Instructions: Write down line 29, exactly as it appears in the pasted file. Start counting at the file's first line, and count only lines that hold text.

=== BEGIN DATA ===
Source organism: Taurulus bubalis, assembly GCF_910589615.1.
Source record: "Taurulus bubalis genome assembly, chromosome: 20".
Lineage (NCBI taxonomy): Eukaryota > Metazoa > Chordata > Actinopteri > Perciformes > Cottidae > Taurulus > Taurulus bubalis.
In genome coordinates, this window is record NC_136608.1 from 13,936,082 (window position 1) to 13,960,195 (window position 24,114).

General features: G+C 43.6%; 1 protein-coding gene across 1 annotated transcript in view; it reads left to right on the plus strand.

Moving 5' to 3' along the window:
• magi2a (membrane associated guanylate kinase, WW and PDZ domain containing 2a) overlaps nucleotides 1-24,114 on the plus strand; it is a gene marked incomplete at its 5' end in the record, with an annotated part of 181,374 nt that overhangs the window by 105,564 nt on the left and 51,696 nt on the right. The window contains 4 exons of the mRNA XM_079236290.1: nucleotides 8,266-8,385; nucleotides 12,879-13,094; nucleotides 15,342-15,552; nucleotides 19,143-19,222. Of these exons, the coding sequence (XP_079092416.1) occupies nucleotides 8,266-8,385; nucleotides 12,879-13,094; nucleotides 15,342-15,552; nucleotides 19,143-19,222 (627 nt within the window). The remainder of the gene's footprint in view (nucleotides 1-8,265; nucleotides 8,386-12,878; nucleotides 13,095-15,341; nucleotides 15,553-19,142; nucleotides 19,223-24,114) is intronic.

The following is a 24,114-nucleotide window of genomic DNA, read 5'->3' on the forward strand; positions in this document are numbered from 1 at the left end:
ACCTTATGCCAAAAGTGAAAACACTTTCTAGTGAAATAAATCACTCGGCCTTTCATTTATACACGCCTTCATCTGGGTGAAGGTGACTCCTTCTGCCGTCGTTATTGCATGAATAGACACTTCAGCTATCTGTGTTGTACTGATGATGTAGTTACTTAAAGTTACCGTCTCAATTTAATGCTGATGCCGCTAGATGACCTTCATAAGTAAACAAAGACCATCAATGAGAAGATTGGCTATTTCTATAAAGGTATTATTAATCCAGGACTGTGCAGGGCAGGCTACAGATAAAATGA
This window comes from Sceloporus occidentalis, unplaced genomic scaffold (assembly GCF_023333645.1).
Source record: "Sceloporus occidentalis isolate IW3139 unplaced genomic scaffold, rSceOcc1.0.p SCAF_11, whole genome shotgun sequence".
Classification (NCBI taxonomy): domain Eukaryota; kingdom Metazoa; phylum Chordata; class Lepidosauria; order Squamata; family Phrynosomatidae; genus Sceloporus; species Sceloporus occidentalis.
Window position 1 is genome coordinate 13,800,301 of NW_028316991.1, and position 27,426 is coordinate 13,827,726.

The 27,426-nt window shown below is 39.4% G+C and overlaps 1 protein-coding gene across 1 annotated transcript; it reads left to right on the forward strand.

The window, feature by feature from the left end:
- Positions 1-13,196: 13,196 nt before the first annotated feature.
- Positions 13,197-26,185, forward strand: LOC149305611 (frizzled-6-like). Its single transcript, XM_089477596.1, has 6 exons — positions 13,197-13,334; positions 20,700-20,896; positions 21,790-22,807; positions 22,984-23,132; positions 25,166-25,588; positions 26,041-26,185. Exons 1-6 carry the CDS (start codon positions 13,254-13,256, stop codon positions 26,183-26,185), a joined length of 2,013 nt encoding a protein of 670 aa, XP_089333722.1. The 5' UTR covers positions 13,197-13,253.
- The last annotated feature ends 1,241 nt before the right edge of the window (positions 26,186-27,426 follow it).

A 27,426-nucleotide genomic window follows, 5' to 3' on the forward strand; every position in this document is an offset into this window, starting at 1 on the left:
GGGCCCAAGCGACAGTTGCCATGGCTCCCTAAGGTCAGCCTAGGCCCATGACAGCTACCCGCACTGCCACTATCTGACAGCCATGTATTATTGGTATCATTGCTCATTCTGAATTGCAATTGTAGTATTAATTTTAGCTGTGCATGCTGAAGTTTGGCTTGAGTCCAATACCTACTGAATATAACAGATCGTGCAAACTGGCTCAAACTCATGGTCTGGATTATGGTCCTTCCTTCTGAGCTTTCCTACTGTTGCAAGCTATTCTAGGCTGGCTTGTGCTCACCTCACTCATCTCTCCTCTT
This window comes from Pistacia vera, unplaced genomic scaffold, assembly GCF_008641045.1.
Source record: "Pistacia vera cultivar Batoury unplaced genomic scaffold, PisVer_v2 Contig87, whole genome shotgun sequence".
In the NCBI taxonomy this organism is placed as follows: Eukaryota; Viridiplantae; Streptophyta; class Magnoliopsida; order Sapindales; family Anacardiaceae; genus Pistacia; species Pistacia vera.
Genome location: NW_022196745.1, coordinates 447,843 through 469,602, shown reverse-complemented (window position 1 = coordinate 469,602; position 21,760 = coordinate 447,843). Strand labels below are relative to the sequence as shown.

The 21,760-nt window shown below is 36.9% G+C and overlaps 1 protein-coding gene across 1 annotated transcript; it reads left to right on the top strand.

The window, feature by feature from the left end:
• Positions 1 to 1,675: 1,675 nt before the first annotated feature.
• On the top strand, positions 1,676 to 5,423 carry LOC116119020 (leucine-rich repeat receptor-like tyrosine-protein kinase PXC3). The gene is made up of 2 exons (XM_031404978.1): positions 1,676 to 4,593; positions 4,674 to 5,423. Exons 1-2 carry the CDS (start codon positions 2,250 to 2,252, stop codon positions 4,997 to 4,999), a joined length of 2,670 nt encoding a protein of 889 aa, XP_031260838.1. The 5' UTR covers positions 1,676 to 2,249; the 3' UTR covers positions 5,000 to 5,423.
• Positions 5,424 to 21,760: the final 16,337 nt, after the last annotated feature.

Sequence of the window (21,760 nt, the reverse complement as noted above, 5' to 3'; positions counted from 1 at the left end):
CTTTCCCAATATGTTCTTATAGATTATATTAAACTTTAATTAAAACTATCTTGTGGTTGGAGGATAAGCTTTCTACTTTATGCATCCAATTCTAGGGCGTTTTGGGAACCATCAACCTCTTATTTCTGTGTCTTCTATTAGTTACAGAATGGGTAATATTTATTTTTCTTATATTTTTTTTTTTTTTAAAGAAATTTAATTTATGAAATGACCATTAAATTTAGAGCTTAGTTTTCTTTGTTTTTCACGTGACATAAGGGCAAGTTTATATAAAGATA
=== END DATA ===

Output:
• Positions 5,424 to 21,760: the final 16,337 nt, after the last annotated feature.